The night was dark and foggy. The light from the gas lights barely made it from one street light to the next. The fog smelt of dank wood and coal smoke. I pulled my overcoat more closely about me in a forlorn effort to keep out the cold. At last, I came to the welcoming entrance to my club.
"Good evening, Sir," the doorman said with a smile of greeting.
No one had the right to be so cheerful on such a miserable night. As I walked through the front door into the foyer, I was met with its cheerful gas lights. There were no candles or oil lamps here. My own spirits rose with their intensity. A footman approached me and helped me off with my coat. I removed my hat and scarf and gave them to him.
I thanked him and turned to the stairs. Twenty-two stairs on the curving staircase brought me to a wide landing. I entered the dining room on the far side of the landing. I was greeted by the Maître d', who led me to my usual table where he assisted me to seat myself.
"The Special tonight, Sir is comprised of a pair of breaded veal escalops."
"That sounds good. What wine would you recommend to go with it?"
"We have just received a few cases of a premium Burgundy that I think would be suitable, Sir."
"And what would you care for to start with, Sir?"
"How about those fried mushrooms with the cheese and garlic sauce?"
"Very good, Sir. Would you care for a drink while you are waiting?"
"Thank you. A very dry sherry, I think."
The entree was delicious. A dish of mushrooms breaded and fried with garlic. The taste was a delight to the palate, and the quantity was sufficient to enchant without spoiling my appetite. The main course was served with roast potatoes, garden peas, and asparagus. The gravy was something to die for.
As the waiter collected my plate and the vegetable dishes, he left the menu for me. A quick glance to note that it was available, and I selected the raspberry pavlova, followed by cheese and biscuits. The Club served an excellent Camembert.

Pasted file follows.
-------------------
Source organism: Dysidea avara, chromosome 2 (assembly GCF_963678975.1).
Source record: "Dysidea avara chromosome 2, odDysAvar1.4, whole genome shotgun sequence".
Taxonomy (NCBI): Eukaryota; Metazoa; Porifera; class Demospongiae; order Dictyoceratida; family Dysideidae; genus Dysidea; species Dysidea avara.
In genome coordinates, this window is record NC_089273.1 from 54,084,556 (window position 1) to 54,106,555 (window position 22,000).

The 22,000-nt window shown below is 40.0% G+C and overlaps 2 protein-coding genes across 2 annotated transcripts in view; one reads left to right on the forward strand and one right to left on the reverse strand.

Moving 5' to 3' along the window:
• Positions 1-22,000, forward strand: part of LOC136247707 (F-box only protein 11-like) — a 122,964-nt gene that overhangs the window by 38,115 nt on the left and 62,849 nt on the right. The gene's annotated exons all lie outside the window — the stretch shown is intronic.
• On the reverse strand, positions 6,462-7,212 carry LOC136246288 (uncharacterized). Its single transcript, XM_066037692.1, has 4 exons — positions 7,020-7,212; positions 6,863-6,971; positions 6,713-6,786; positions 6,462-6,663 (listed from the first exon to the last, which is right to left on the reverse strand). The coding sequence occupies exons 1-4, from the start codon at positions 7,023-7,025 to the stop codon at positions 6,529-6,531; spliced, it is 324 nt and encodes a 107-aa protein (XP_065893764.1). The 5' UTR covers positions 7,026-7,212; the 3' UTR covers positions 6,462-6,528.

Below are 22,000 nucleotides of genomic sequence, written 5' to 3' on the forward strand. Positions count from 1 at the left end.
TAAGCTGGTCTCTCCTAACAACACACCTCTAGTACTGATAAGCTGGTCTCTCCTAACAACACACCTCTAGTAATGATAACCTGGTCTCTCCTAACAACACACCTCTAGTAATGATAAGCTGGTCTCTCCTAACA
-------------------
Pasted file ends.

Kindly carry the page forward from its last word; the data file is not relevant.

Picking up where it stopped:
I completed the meal with a black coffee and a Combier liqueur. Having finished, I requested the waiter to bring me a glass of Calvados in the Smoking Room. I stood, removing the serviette attached to my waist, and crossed to the door to the Smoking Room and found that it seemed empty. I walked to a chair close to the roaring fire that was casting a cheery glow from the fireplace.
There was a copy of the London Gazette on the chair. I picked it up, and sat down. I glanced at the date and it was the 12th day of November, 1854. That was wrong. Today's date is the 27th day of October.
I scanned the front page for news of the war in the Crimea. My son Jeremiah is fighting there, a Cornet of the 17th Lancers in the Light brigade. My interest turned to agitation as I realised the scale of the battle at Balaclava, and the extent of the casualties. As far as I could ascertain from the Gazette, over half the Light Brigade had been killed or wounded. I quickly turned to the list of names of those affected. I first saw the Return of Casualties which listed the numbers, but not their names. My God! Three of their Officers had been killed and four were wounded.
Hurriedly I turned to the list of names on the next page. There I saw the seven named officers, killed or severely wounded. They were gentlemen that I either knew or had been told about by my son. It was devastating.
I was sitting there with my cigar in my hand with the length of the ash gradually increasing. My mind was in a turmoil trying to absorb the news that I had just read. My eyes were staring blankly at the painting Arthur Wellesley, 1st Duke of Wellington. It was a copy of the portrait by Sir Thomas Lawrence.
"That was good news for you, wasn't it?" A voice suddenly exploded into my consciousness.
"Er ... Sorry, I didn't hear that?"